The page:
Thoughts on small kindnesses

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More than 50 years ago, we collaborated with a few other teenagers to build a three-point suspension hydroplane out of nothing but plywood, plans, an empty garage, and a warm Rome summer.

Someone unearthed an old 40 HP Mercury outboard engine that had the unfortunate problem of being broken down into some 500 pieces stored in an oily box.

There was no reason for Frank DiBerardino of Rome Marine to allow ignorant, energetic youngsters to rebuild an engine in his marine shop. But he did, clearing enough scarce workbench space for us. Hour upon hour was spent replacing nee dle bearings between pistons and camshafts.

In the end the motor didn’t fire up. That’s when Frank, despite his busy summertime workload, diagnosed our rebuild to determine we hadn’t shimmed the exhaust valves correctly. He fixed it for us. No charge.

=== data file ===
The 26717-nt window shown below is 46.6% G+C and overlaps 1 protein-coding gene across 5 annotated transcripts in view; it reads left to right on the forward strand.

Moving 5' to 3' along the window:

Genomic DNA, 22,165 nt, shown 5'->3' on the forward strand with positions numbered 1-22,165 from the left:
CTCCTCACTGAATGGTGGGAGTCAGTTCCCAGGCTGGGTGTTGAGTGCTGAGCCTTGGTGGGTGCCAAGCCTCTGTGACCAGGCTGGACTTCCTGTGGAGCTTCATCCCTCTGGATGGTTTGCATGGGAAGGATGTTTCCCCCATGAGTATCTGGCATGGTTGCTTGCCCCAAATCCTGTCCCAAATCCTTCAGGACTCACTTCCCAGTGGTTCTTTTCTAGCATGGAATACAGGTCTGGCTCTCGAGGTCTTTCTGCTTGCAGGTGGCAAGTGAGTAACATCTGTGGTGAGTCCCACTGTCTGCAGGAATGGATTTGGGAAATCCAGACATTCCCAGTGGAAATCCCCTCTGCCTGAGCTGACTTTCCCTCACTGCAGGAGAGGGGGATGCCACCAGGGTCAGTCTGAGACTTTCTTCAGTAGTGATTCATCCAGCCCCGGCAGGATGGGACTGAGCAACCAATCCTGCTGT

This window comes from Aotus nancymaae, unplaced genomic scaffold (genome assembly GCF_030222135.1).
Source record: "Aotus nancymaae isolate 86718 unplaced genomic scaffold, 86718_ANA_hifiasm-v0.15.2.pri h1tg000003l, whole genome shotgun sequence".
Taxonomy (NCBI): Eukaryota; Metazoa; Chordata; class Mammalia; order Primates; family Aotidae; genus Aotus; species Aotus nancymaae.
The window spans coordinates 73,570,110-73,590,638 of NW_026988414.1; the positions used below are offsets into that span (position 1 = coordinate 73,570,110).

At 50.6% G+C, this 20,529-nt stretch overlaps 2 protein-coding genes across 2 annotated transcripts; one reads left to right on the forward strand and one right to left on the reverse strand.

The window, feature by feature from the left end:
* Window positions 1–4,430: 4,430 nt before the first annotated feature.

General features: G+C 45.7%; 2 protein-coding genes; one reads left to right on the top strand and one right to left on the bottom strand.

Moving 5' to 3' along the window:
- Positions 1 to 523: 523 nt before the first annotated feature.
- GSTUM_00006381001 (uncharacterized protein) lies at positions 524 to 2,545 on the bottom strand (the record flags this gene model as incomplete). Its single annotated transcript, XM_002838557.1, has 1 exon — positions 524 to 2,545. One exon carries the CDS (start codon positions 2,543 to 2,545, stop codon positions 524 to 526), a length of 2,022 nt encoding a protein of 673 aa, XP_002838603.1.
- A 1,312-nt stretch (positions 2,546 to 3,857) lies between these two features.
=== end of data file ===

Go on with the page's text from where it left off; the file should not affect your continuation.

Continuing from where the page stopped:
The fastest boat on Lake Delta at the time by far— 52 miles an hour over water — would not have happened but for the kindness of one man who made time for some adventurous teens with a vision and no good sense.

Frank is what growing up in Rome is all about — people who care for friends, neighbors, and patrons.

Rome offers many role models. One is Frank whose obituary this week relates he was a kind and patient man. Yes, indeed.

We are proud to have known him, and grateful he helped shape our character.

—S.B.Waters

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